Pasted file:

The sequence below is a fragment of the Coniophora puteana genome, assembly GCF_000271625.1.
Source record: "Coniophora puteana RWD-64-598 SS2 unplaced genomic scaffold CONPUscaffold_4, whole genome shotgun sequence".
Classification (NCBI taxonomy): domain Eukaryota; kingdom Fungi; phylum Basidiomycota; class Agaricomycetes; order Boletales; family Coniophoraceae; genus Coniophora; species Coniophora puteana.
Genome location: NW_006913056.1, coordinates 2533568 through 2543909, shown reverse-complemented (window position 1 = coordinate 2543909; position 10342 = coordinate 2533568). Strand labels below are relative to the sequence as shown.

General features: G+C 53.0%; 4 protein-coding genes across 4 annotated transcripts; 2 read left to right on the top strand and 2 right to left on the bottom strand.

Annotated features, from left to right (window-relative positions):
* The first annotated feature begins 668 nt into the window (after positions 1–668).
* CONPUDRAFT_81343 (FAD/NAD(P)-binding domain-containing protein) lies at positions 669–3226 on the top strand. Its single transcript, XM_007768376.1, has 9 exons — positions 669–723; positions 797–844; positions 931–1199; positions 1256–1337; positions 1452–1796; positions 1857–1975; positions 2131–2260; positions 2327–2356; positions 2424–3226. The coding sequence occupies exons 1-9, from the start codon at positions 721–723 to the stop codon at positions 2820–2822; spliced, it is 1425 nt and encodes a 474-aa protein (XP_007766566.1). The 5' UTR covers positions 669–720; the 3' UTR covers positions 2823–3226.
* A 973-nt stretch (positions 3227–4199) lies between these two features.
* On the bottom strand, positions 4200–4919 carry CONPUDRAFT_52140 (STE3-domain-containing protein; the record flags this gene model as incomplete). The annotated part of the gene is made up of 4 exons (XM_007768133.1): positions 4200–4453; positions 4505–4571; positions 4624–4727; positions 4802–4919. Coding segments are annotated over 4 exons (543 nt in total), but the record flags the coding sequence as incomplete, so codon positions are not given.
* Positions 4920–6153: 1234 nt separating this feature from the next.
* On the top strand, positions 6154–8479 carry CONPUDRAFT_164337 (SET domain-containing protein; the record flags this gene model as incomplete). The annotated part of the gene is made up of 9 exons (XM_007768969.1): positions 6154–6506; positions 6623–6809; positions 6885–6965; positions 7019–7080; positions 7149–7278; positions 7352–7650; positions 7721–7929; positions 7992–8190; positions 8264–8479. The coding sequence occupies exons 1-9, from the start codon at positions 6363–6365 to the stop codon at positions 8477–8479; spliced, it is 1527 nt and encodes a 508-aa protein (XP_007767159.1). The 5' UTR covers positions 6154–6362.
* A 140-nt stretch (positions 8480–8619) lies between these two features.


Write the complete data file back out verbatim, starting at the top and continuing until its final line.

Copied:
The sequence below is a fragment of the Coniophora puteana genome, assembly GCF_000271625.1.
Source record: "Coniophora puteana RWD-64-598 SS2 unplaced genomic scaffold CONPUscaffold_4, whole genome shotgun sequence".
Classification (NCBI taxonomy): domain Eukaryota; kingdom Fungi; phylum Basidiomycota; class Agaricomycetes; order Boletales; family Coniophoraceae; genus Coniophora; species Coniophora puteana.
Genome location: NW_006913056.1, coordinates 2533568 through 2543909, shown reverse-complemented (window position 1 = coordinate 2543909; position 10342 = coordinate 2533568). Strand labels below are relative to the sequence as shown.

General features: G+C 53.0%; 4 protein-coding genes across 4 annotated transcripts; 2 read left to right on the top strand and 2 right to left on the bottom strand.

Annotated features, from left to right (window-relative positions):
* The first annotated feature begins 668 nt into the window (after positions 1–668).
* CONPUDRAFT_81343 (FAD/NAD(P)-binding domain-containing protein) lies at positions 669–3226 on the top strand. Its single transcript, XM_007768376.1, has 9 exons — positions 669–723; positions 797–844; positions 931–1199; positions 1256–1337; positions 1452–1796; positions 1857–1975; positions 2131–2260; positions 2327–2356; positions 2424–3226. The coding sequence occupies exons 1-9, from the start codon at positions 721–723 to the stop codon at positions 2820–2822; spliced, it is 1425 nt and encodes a 474-aa protein (XP_007766566.1). The 5' UTR covers positions 669–720; the 3' UTR covers positions 2823–3226.
* A 973-nt stretch (positions 3227–4199) lies between these two features.
* On the bottom strand, positions 4200–4919 carry CONPUDRAFT_52140 (STE3-domain-containing protein; the record flags this gene model as incomplete). The annotated part of the gene is made up of 4 exons (XM_007768133.1): positions 4200–4453; positions 4505–4571; positions 4624–4727; positions 4802–4919. Coding segments are annotated over 4 exons (543 nt in total), but the record flags the coding sequence as incomplete, so codon positions are not given.
* Positions 4920–6153: 1234 nt separating this feature from the next.
* On the top strand, positions 6154–8479 carry CONPUDRAFT_164337 (SET domain-containing protein; the record flags this gene model as incomplete). The annotated part of the gene is made up of 9 exons (XM_007768969.1): positions 6154–6506; positions 6623–6809; positions 6885–6965; positions 7019–7080; positions 7149–7278; positions 7352–7650; positions 7721–7929; positions 7992–8190; positions 8264–8479. The coding sequence occupies exons 1-9, from the start codon at positions 6363–6365 to the stop codon at positions 8477–8479; spliced, it is 1527 nt and encodes a 508-aa protein (XP_007767159.1). The 5' UTR covers positions 6154–6362.
* A 140-nt stretch (positions 8480–8619) lies between these two features.